As banks sit on assets indefinitely without having to recognize a loss, homes get lost in vast bank bureaucracies. When the banks finally figure out what they have, "lenders also have been walking away from foreclosure actions involving homes with low market values, after their cool-headed calculation that the homes cannot resell for enough to offset the costs of foreclosing, repairing, maintaining and marketing them," O'Matz and Maines wrote....

The Banks Are the Only Ones Profiting

For the banks, this was the 16th consecutive quarter of year-over-year increases. A primary driver of the record earnings is less money being socked away in loan-loss reserves. Banks put away the lowest loss provision since the third quarter of 2006. The banking industry's coverage ratio of reserves to noncurrent loans is still only 62.3%, far below what was once the standard of greater than 100%.

5---Bank's predatory lending destroyed 53% of African American wealth and 66% of Hispanic wealth, macrobussiness

Between 2005 and 2009, the mortgage crisis, fueled by racially discriminatory lending practices, destroyed 53% of African American wealth and 66% of Hispanic wealth, figures that stagger the imagination. As a result, it’s safe to say that few blacks or Hispanics today are buying homes outright, in cash. Blackstone, on the other hand, doesn’t have a problem fronting the money, given its $3.6 billion credit line arranged by Deutsche Bank. This money has allowed it to outbid families who have to secure traditional financing. It’s also paved the way for the company to purchase a lot of homes very quickly, shocking local markets and driving prices up in a way that pushes even more families out of the game.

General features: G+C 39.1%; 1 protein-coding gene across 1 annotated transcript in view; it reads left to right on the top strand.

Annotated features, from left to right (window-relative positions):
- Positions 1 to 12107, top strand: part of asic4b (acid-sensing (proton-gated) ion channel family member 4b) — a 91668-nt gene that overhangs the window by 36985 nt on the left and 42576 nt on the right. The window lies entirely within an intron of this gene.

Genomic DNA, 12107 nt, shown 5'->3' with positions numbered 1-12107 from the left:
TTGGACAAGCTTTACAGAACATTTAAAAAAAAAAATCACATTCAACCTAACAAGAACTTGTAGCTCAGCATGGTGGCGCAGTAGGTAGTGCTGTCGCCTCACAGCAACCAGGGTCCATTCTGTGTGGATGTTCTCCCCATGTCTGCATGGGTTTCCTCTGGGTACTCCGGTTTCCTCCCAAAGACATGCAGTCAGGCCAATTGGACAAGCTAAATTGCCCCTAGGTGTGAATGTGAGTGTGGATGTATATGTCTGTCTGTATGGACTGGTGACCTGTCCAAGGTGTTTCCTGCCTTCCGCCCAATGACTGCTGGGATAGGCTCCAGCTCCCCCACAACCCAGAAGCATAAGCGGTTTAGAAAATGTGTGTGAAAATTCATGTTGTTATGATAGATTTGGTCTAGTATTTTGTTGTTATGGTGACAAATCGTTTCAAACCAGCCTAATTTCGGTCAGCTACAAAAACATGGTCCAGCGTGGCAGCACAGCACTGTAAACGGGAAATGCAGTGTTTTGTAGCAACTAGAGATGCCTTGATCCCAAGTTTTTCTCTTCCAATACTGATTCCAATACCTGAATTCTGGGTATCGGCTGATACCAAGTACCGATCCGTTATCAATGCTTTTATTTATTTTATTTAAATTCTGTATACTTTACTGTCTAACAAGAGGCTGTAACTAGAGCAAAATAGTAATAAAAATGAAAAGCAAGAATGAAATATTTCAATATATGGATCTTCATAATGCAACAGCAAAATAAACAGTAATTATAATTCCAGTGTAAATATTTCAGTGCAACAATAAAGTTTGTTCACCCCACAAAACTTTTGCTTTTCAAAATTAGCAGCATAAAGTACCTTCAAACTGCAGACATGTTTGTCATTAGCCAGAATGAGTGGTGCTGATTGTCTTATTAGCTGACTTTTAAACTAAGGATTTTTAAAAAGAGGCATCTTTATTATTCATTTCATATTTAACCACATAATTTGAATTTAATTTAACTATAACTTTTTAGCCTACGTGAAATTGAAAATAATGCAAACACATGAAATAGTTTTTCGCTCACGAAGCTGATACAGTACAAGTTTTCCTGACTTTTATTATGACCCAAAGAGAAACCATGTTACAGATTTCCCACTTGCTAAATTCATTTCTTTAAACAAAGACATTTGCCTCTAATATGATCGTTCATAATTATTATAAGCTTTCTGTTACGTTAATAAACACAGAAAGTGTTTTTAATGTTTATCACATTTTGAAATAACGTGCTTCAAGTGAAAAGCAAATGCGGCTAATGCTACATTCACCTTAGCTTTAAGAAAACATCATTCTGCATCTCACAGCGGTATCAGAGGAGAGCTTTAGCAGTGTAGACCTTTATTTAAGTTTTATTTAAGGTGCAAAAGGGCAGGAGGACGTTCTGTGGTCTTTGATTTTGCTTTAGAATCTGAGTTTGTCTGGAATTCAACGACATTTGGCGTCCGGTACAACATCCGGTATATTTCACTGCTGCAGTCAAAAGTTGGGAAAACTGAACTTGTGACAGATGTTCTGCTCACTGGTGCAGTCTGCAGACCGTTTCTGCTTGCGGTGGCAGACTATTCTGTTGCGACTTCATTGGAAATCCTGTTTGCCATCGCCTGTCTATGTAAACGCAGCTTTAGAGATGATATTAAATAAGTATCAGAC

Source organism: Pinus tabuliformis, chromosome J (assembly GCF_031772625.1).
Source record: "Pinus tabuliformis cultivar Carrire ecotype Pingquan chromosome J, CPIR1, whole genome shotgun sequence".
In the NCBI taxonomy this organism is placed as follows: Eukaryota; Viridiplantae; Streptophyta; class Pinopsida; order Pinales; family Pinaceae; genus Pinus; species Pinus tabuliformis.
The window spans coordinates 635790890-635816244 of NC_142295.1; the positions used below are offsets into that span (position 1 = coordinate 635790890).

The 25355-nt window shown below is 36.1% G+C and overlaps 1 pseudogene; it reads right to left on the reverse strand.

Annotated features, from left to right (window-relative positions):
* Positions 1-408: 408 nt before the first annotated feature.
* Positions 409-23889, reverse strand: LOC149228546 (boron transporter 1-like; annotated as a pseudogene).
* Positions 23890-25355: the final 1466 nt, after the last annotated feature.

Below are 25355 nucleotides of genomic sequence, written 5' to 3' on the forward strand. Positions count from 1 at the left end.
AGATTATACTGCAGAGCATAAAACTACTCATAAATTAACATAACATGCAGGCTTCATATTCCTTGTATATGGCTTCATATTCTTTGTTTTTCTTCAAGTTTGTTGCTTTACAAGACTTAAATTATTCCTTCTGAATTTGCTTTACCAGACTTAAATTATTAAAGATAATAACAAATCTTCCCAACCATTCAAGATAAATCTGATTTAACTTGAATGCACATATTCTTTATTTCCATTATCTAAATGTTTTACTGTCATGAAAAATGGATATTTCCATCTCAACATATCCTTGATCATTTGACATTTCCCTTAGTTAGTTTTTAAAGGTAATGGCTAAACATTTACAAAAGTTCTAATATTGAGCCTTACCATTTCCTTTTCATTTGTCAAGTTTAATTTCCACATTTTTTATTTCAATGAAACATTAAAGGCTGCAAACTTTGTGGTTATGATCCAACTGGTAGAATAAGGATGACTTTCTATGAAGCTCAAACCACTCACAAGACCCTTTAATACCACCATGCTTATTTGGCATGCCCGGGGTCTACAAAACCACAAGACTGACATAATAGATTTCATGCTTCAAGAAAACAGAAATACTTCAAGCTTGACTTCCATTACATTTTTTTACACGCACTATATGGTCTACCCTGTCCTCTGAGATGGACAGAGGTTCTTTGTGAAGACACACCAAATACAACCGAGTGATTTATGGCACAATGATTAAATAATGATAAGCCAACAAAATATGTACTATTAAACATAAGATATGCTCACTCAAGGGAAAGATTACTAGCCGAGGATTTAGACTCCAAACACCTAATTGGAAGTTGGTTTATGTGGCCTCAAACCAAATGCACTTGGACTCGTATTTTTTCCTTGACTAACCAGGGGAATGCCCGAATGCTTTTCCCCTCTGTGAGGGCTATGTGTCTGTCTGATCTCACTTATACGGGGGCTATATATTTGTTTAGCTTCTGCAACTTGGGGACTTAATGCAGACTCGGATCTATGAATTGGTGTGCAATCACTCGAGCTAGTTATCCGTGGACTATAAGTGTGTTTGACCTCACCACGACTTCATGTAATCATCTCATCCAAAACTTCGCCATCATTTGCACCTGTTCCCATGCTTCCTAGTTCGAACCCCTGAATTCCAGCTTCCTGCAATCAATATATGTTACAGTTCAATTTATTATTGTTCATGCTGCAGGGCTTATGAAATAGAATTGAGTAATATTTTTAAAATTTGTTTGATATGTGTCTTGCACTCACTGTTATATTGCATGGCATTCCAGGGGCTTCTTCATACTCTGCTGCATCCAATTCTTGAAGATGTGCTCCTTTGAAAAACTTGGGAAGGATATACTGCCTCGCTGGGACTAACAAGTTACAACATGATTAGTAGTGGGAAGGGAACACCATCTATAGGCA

“You can’t compete with a company that’s betting on speculative future value when they’re playing with cash,” says Alston. “It’s almost like they planned this.”

In hindsight, it’s clear that the Great Recession fueled a terrific wealth and asset transfer away from ordinary Americans and to financial institutions. During that crisis, Americans lost trillions of dollars of household wealth when housing prices crashed, while banks seized about five million homes. But what’s just beginning to emerge is how, as in the recession years, the recovery itself continues to drive the process of transferring wealth and power from the bottom to the top.

6--Still Deleveraging American Homeowners, credit slips

We still have a ways to go, five years after the Global Financial Crisis.  Total mortgage debt has eased down from 10.5 trillion dollars to 9.3 trillion, but that 10% drop aligns poorly with the 25% drop in home values, not to mention stagnant real wages.  Reuters reports that home equity lines of credit (HELOCs) will be the next wave of defaults as many 10-year interest-only periods expire.  After that will come the mortgages modified to below-market rates, which go back up after 5 years

7---Harvard Yoga Scientists Find Proof of Meditation Benefit, Bloomberg

8---Foreclosed Sales at U.S. Auctions Double as Prices Gain, Bloomberg

Speculative demand is what’s driving the market,” said Joshua Shapiro, chief U.S. economist at Maria Fiorini Ramirez Inc. in New York. “That’s giving banks the chance to get foreclosures off their books.”

9---Foreclosure Inventory Plunges Nearly 30% , DS News

The nation’s foreclosure inventory has contracted for 18 consecutive months and is now at its lowest point since the end of 2008, totaling 1.28 million loans, or just 2.54 percent of today’s active mortgages, according to Lender Processing Services (LPS).....